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Navigating Back-To-School - A Teacher's Perspective

Posted by Kelsey McCormick on
Kelly OBranovic, Teacher & Lone Cone Brand Ambassador

As a teacher of twelve years, I will never forget the moment our governor announced the closing of schools. The week started as normal, and then slowly little rumblings started spreading through the school, administrators were warning teachers to be prepared to send home resources and work for students in the event we might need to close. In those few days, it’s quite possible, education changed indefinitely.

Quickly families began posting their home learning schedules, and setting up little work stations for their kids. In a moment's notice, we all adjusted and figured out a way to make it work, knowing it was only temporary. Well, so we thought. Here we are, beginning a new school year and many schools across the country are still closed for in person learning. The ones that are in person, have strict safety precautions in place and education looks a lot different. While this year will have its fair share of challenges, I feel there is a lot to celebrate. A door has opened. We now have the opportunity to step outside the box, think outside the systems and stop for a moment to reflect.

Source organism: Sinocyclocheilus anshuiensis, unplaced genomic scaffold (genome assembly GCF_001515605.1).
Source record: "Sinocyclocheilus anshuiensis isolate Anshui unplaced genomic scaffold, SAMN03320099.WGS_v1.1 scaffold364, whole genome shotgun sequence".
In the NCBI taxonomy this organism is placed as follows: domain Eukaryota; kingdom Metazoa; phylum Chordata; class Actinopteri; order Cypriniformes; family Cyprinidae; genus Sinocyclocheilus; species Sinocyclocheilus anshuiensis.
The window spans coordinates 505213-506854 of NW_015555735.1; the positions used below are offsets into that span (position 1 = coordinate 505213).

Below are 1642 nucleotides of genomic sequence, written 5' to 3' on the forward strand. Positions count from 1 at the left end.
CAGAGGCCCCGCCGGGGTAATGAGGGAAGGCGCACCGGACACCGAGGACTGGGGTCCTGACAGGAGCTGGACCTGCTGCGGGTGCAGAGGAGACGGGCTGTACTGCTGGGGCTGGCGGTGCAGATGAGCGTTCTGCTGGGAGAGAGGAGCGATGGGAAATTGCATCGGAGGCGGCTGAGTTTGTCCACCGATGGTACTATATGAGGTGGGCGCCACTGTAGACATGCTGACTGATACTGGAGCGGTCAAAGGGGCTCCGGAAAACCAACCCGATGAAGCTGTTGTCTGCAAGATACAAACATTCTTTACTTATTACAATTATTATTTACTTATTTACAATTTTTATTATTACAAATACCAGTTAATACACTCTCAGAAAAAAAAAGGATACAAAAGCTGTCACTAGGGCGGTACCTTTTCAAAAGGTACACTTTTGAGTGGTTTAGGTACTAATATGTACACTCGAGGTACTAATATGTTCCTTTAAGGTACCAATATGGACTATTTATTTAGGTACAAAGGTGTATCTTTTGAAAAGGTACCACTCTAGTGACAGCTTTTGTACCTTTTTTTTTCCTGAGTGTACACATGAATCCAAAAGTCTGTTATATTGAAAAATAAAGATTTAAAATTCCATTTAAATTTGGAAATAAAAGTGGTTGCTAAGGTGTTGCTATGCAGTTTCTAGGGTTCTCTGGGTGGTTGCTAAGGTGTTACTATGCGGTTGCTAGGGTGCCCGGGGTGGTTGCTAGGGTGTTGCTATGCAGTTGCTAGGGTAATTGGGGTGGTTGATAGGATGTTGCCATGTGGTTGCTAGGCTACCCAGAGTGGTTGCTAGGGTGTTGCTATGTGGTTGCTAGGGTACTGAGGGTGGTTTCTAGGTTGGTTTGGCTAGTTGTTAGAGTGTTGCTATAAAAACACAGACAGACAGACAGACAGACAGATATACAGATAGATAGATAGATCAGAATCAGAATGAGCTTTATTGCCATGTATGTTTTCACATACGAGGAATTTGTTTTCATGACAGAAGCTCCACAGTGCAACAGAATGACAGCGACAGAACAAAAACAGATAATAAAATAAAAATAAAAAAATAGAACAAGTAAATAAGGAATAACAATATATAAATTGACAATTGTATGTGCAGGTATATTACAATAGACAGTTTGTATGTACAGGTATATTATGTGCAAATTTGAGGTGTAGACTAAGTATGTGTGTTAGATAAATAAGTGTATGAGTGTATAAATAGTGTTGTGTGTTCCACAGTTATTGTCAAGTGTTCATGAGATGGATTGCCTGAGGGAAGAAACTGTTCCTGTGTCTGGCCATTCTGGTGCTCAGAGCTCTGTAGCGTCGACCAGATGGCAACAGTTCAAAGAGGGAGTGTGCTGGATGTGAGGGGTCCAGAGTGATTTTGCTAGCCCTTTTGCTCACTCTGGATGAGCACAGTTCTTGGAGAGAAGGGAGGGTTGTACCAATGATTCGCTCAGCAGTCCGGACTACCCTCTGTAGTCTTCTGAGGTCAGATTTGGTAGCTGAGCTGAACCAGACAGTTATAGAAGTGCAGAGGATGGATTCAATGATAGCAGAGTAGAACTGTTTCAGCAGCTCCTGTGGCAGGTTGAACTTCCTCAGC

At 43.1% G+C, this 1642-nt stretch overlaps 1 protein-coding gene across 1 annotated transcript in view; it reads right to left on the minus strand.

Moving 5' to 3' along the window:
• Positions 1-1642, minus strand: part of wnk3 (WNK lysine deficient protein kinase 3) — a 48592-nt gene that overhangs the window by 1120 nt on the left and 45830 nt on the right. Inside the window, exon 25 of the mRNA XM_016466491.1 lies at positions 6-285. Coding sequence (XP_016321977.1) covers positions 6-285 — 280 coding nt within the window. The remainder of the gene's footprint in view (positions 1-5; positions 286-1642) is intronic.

As a teacher, one of my goals is to make sure students understand why they are learning what they are learning. When kids know the impact this learning will have on their life in the future, they are far more likely to have what I like to call, “buy in.” They are willing to invest their precious brain space on the content you are delivering. A teacher, in some ways, is a salesman; convincing students to invest in new knowledge. So how do we get kids to invest in this time? How do we encourage them to use this time for good? And how, as families, do we find that balance between making a living and helping our children make a life?

I've put together a list of a few tips/tricks to make this time at home meaningful. In the spirit of the season, let’s call it a “Virtual Learning Bucket List.”

I often think about what it will be like to describe life to a child in 2020. It was something unimaginable to myself, just months ago. I recently read an article that said the time we spent, in quarantine, will all be a blur. We won’t really remember “what” we did. I find this interesting. In a time when the world is so unique and often even traumatic, we will somehow not remember? The article went on to talk about how we’d remember how we felt, more so than what we did. It’s a difficult time to be a parent. It’s a difficult time to be an educator and it’s a difficult time to be a child. Yet, we are all here, working together, rallying to support our families and students, creating moments

we might have never gotten otherwise.

Alone but together.

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